READ ALSO: Seven surprising Italian food rules foreigners fall foul of

But in Italy, some of these food-related faux pas are viewed as far more upsetting than others, according to the results of a international study published by YouGov.

At the end of last year, researchers compiled a list of 19 ways in which foreigners are often accused of abusing Italian cuisine and asked people in 17 countries, including Italy, whether each was acceptable or unacceptable.

Of these, eight culinary practices were judged as being either fairly acceptable or divisive by Italian survey respondents.

Eating pizza at lunchtime instead of in the evening was deemed wrong by only a minority of Italians; while many also reserved judgement on people combining Bolognese sauce or ragù with spaghetti – which is famously not the done thing in Bologna.

Putting sauce on top of pasta, as opposed to serving the pasta coated in the sauce, meanwhile, was seen as mildly controversial.

However, the majority deemed 11 of the listed transgressions to be completely out of order, issuing a clear warning against certain habits which are widespread outside the country – and which, for the most part, were not seen as problematic by the majority of respondents in other countries surveyed.

Here’s the list of the very worst crimes against Italian food according to the study – ranked from the offences seen as deeply disturbing to those deemed slightly less terrible.

1. Putting ketchup on pasta – this was by far the most distressing item on the list according to Italians, scoring -82. It was one of only two food crimes on the list that Americans also deemed unacceptable (-48), with Spaniards similarly against (-46). However, in 11 countries people said this was perfectly fine, with Indonesians (+76) and Hong Kongers (+79) the most enthusiastic. People in Sweden also seem to enjoy pasta with ketchup, the survey found (+46).

2. Putting pasta in cold water and then boiling it – the results are clear with a score of -71: don’t do this in front of an Italian unless you want them to run screaming from the kitchen. Of course, you’re supposed to add the pasta to water that’s already gently boiling. Adding pasta to cold water was the most disdained practice around the world overall, including by Americans, with only Chinese (+16) and Hong Konger (+31) respondents more likely to be ok with it.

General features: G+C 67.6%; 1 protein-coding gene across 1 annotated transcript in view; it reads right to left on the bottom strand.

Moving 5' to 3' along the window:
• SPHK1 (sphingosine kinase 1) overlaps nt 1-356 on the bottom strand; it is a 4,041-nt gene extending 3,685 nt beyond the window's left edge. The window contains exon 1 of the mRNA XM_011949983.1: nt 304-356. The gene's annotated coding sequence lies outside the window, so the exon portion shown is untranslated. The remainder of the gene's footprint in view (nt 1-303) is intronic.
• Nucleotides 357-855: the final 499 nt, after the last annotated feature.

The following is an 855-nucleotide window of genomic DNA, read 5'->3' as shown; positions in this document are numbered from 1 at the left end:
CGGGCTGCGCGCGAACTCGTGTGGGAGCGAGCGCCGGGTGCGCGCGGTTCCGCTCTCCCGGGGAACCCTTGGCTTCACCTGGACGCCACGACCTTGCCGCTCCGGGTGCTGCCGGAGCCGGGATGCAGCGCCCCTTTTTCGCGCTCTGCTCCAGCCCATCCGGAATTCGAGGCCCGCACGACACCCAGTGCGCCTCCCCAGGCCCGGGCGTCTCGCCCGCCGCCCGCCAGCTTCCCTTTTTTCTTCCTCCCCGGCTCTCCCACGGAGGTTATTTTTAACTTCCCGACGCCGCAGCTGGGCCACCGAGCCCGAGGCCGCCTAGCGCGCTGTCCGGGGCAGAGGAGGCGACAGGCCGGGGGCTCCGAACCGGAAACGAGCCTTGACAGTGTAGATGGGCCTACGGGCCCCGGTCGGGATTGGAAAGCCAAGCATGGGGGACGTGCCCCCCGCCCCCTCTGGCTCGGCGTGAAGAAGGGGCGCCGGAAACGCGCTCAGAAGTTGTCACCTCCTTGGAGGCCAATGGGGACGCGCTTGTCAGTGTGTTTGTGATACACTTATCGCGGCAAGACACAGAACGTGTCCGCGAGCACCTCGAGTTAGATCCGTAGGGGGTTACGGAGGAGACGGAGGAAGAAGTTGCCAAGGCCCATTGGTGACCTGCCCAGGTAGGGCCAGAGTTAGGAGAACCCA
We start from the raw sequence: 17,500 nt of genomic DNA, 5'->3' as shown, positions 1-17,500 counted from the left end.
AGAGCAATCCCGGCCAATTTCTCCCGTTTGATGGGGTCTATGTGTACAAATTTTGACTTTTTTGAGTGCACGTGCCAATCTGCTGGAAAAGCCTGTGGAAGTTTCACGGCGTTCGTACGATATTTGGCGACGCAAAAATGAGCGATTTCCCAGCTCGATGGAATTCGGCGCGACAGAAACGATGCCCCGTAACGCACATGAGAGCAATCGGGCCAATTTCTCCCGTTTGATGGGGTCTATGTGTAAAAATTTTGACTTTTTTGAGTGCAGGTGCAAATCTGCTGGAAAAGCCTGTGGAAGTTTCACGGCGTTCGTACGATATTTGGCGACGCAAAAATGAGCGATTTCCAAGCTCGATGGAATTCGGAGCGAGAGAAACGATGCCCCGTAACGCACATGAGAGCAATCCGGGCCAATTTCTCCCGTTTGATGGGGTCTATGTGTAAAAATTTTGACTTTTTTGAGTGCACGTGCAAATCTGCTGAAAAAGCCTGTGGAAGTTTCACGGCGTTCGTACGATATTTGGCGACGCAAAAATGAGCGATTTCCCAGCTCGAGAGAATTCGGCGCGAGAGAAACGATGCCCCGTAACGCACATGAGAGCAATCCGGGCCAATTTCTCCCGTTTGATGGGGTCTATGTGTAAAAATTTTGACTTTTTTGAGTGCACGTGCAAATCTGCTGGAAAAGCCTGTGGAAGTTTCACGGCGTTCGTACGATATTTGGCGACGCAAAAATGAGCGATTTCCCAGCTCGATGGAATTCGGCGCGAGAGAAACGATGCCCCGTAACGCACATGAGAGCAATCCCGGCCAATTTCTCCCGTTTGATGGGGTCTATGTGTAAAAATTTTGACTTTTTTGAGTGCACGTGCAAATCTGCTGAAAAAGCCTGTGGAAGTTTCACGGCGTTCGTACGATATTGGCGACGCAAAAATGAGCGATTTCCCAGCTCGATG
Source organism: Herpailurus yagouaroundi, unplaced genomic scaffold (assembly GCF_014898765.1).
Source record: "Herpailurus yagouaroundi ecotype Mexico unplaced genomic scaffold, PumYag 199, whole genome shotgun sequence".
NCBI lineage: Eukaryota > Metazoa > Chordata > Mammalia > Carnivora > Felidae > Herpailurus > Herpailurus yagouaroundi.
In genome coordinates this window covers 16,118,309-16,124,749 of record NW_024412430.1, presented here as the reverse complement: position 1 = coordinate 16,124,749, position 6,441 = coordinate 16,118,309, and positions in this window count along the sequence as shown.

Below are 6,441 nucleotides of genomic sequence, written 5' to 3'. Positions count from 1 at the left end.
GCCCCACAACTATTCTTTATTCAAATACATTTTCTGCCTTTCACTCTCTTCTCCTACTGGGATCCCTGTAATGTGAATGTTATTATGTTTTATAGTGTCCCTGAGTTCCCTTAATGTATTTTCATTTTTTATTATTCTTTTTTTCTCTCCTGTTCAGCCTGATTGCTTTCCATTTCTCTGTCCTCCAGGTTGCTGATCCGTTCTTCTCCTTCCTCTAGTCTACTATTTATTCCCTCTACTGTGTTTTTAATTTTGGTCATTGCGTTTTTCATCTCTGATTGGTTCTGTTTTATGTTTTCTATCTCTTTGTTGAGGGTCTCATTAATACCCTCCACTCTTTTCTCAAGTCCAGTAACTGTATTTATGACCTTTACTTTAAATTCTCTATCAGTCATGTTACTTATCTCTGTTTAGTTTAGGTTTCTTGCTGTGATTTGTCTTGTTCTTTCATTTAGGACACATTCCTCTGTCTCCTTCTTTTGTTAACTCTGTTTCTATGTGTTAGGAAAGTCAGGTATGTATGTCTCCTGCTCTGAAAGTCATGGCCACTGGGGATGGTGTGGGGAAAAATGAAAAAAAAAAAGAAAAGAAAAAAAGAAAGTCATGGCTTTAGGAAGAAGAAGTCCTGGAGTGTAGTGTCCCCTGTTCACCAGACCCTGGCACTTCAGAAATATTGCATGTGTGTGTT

3. Putting pineapple on pizza – there’s a reason you won’t see a Hawaiian listed on the menu in many pizzerias in Italy – it’s seen as the third-worst thing you could do to the national cuisine with a score of -63 .France isn’t keen either (-15) though Australia appears to have plenty of fans of fruity pizza toppings (+50).

4. Serving pasta as a side dish – think a mound of spaghetti would be a nice accompaniment to your grilled meat or fish? Think again if you’re in Italy, where the idea of having pasta as a contorno ranked as one of the worst possible food crimes with a score of -63. As all Italians know, pasta is served before the meat, fish or other main course, as a primo. No other country surveyed had a problem with this, though, and the French were especially big fans of pasta as a plat d’accompagnement.

5. Cutting long pasta with a knife while eating – the message is clear: don’t snap it, don’t cut it; you’ll need to learn how to twirl your spaghetti elegantly around your fork if you want to be invited back to an Italian home for dinner. This habit is another one people in the country apparently find disturbing, with a score of -46.

6. Putting cream in carbonara sauce – perhaps surprisingly, this famous crime against Italian cuisine – which regularly provokes furious online outbursts and stern warnings from Italian chefs – came in at only 6th place with a score of -45. As any Italian will tell you, there’s no need for cream in the authentic recipe.

7. Topping seafood pasta with cheese – this rule may not seem obvious to non-Italians, but we don’t recommend asking for the grated parmesan after being served a steaming plate of spaghetti alle vongole. It’s a major faux pas in Italy, where it scored -39, while Americans gave a far more positive rating of +38.

8. Rinsing cooked pasta in cold water – while many people abroad may think they need to rinse boiled pasta, Italians wouldn’t do this. Instead, many recipes call for the starchy pasta water to be conserved and used to finish the sauce. While perhaps seen as more senseless than revolting, this practice scored -23 in Italy.

9. Drinking cappuccino after lunch – Long, milky coffees are for breakfast in Italy, and while the barista probably won’t refuse to make you a cappuccino at 3pm, be aware that this might cause confusion and could turn other customers’ stomachs, as Italians gave this habit a score of -23. That’s despite the rest of Europe being fine with the concept; it scored +65 in Spain, +62 in Germany and +53 in France.

10. Boiling pasta without salt – Italians will tell you that a pinch of salt is essential in the cooking water for pasta, and leaving it out is highly controversial, with a score -17. Meanwhile, the British don’t see a problem (+15).

11. Eating garlic bread with pasta – While the rest of the world may ask what could possibly be wrong with this, the concept of filling a baguette with garlic butter and baking it just doesn’t really exist in Italy – even if it does seem to exist in every Italian restaurant on the planet outside of the country itself. Americans are particularly enthusiastic about this combination (+83), as are Brits (+80) but Italians gave it the thumbs down with -14.

The results also showed that attitudes to some of the established food rules are shifting among young Italians.

The biggest difference comes with drinking cappuccino after a meal, something which 18-24 year-old Italians tend to think is fine (+24), but which older age groups – and especially the over 55s (-36) – say is unacceptable. 

READ ALSO: The common Italian food myths you need to stop believing

Young Italians are also substantially more likely than their older peers to say that eating garlic bread with pasta or having risotto as a side dish is ok.

However, younger Italians seem to have turned against the practice of adding oil to the water when cooking pasta. Those aged 18-24 and 25-34 tend to consider this unacceptable, whereas their elders tend to see it as fine, the survey found.